• Set up rotating class roles in both virtual and in-person learning environments (e.g., safety expectations monitor, timekeeper, notetaker, breakout room facilitator, positive language monitor). Make sure students receive explicit instruction and practice in class leadership roles. This will help them develop citizenship and effective communication skills.          
  • Teach students effective listening skills and help them practice these skills in virtual and in-person learning environments. Teach students how to take turns when speaking and listening, when playing a game, and when dealing with conflict.
  • Teach students how to work cooperatively with peers in virtual and in-person learning environments by having them regularly engage in partner and small-group cooperative learning tasks. Assign students to breakout rooms or cooperative learning groups to complete a short activity, task, or discussion.
Strategies to support responsible decision-making:
  • Explicitly teach students the problem-solving process so they have a structure to follow when situations arise where they have to make a choice or decision. Model and practice this process regularly so students become familiar with it and use it consistently.
  • Teach and practice self-reflection:
  • “How did I do?”
  • “How do I feel?”
  • “How did others working with me react and feel?”
  • “Were my choices positive?”
  • “Were my choices the best for me, my peers, and my classroom community?”
Implementing the strategies listed above will help to establish an environment where all students feel safe and connected to their school and classroom community, but once it is established, it is important to continue to develop and nurture it. As you consider your plan to support students, reflect on your own thoughts and feelings regarding your students’ concerns and fears, whether they are related to COVID-19, systemic racism, civil unrest, or any of the other experiences that students will bring into the school and classroom.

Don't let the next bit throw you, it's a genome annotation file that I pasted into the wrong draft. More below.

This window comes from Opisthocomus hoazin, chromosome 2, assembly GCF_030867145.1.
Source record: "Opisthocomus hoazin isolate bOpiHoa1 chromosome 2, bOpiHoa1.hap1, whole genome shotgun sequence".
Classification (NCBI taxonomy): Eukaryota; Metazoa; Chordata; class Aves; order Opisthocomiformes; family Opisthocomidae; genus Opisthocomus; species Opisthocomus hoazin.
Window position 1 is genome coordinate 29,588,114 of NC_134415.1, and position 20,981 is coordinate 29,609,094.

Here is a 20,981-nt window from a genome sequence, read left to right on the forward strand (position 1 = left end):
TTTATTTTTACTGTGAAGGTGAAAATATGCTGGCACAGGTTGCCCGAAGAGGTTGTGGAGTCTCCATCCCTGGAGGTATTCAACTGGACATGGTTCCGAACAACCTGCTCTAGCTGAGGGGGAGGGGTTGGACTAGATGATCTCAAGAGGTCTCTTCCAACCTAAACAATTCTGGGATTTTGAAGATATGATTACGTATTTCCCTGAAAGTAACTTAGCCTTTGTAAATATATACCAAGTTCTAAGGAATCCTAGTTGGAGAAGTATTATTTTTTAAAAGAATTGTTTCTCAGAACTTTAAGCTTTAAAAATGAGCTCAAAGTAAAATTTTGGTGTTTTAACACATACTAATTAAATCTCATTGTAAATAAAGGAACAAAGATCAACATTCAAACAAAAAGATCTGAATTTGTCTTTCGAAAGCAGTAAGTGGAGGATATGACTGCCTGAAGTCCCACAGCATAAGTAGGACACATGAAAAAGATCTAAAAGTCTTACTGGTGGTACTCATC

Think about how you and your students can co-construct the classroom community through group norm setting to help develop social awareness and relationship skills. Place students at the center of your efforts and implement their suggestions, allowing them to increase their sense of belonging and value within the classroom community. These actions will further develop trust between the students and between the students and you, fostering the growth of social-emotional learning. Valuable tools and resources from CASEL to help prepare for a return to teaching and learning virtually and in-person environments may be accessed at the links below.

These documents provide a roadmap for utilizing SEL strategies like the ones presented in the lesson above to promote equity in your school and classroom. As educators, we are committed to student success and believe in the transformative power of education. As the Virginia Board of Education stated in their unanimous declaration on June 18, 2020, “The Board recognizes that equal access to a high-quality public education is a fundamental right of all Virginians, regardless of race, gender, creed, color or sexual orientation. However, systemic racism and discrimination still exist in public education, and too often, a student’s skin color or socioeconomic status predicts the quality of their educational opportunities. As education leaders in the Commonwealth, we have a responsibility to recognize and confront such racism and discrimination” (para. 1).
References & Resources

Center on Positive Behavioral Interventions and Supports. (March, 2020). Creating a PBIS behavior teaching matrix for remote instruction. University of Oregon.
Collaborative for Academic, Social, and Emotional Learning. (2017). Core SEL competencies. Retrieved from
Newman, P. (2020, January 13). 6 Social emotional learning strategies for teachers [Kickboard blog]. Retrieved from
Virginia Board of Education. (2020, June 18). Statement from the Virginia board of education regarding systemic racism, racial justice and education. Virginia Department of Education.
Virginia Department of Education. (2018, June). Profile of a Virginia graduate. Retrieved from